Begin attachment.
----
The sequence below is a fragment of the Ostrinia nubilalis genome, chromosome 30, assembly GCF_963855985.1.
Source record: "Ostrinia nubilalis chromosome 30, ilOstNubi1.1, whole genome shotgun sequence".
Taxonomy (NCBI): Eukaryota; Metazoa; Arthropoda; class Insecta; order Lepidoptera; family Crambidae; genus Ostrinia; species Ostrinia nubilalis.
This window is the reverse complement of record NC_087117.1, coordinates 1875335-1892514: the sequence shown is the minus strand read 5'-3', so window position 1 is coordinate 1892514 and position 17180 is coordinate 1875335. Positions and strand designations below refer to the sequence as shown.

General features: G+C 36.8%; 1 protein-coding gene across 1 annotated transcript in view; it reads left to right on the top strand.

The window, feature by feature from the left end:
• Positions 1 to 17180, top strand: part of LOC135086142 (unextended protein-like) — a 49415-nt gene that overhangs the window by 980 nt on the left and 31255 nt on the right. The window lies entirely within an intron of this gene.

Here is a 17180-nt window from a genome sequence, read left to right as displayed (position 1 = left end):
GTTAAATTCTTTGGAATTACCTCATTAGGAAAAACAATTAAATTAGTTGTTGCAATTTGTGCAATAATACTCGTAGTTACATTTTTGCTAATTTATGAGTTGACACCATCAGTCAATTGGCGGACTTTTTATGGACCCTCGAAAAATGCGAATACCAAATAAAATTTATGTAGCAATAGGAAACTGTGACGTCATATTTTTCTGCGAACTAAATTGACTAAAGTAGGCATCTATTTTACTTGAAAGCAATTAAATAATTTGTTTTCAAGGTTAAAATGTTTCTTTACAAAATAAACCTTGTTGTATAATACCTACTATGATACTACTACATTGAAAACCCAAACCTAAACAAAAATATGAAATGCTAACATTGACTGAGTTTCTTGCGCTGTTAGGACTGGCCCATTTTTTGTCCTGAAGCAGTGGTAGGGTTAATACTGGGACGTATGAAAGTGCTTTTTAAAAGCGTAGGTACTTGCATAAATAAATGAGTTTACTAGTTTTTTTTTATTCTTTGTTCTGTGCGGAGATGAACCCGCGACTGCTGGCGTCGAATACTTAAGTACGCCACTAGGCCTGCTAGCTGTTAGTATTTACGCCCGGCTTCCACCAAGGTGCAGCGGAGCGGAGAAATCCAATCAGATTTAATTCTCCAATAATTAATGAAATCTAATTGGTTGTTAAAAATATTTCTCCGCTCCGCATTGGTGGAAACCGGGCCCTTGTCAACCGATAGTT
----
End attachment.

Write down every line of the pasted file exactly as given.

The sequence below is a fragment of the Ostrinia nubilalis genome, chromosome 30, assembly GCF_963855985.1.
Source record: "Ostrinia nubilalis chromosome 30, ilOstNubi1.1, whole genome shotgun sequence".
Taxonomy (NCBI): Eukaryota; Metazoa; Arthropoda; class Insecta; order Lepidoptera; family Crambidae; genus Ostrinia; species Ostrinia nubilalis.
This window is the reverse complement of record NC_087117.1, coordinates 1875335-1892514: the sequence shown is the minus strand read 5'-3', so window position 1 is coordinate 1892514 and position 17180 is coordinate 1875335. Positions and strand designations below refer to the sequence as shown.

General features: G+C 36.8%; 1 protein-coding gene across 1 annotated transcript in view; it reads left to right on the top strand.

The window, feature by feature from the left end:
• Positions 1 to 17180, top strand: part of LOC135086142 (unextended protein-like) — a 49415-nt gene that overhangs the window by 980 nt on the left and 31255 nt on the right. The window lies entirely within an intron of this gene.

Here is a 17180-nt window from a genome sequence, read left to right as displayed (position 1 = left end):
GTTAAATTCTTTGGAATTACCTCATTAGGAAAAACAATTAAATTAGTTGTTGCAATTTGTGCAATAATACTCGTAGTTACATTTTTGCTAATTTATGAGTTGACACCATCAGTCAATTGGCGGACTTTTTATGGACCCTCGAAAAATGCGAATACCAAATAAAATTTATGTAGCAATAGGAAACTGTGACGTCATATTTTTCTGCGAACTAAATTGACTAAAGTAGGCATCTATTTTACTTGAAAGCAATTAAATAATTTGTTTTCAAGGTTAAAATGTTTCTTTACAAAATAAACCTTGTTGTATAATACCTACTATGATACTACTACATTGAAAACCCAAACCTAAACAAAAATATGAAATGCTAACATTGACTGAGTTTCTTGCGCTGTTAGGACTGGCCCATTTTTTGTCCTGAAGCAGTGGTAGGGTTAATACTGGGACGTATGAAAGTGCTTTTTAAAAGCGTAGGTACTTGCATAAATAAATGAGTTTACTAGTTTTTTTTTATTCTTTGTTCTGTGCGGAGATGAACCCGCGACTGCTGGCGTCGAATACTTAAGTACGCCACTAGGCCTGCTAGCTGTTAGTATTTACGCCCGGCTTCCACCAAGGTGCAGCGGAGCGGAGAAATCCAATCAGATTTAATTCTCCAATAATTAATGAAATCTAATTGGTTGTTAAAAATATTTCTCCGCTCCGCATTGGTGGAAACCGGGCCCTTGTCAACCGATAGTT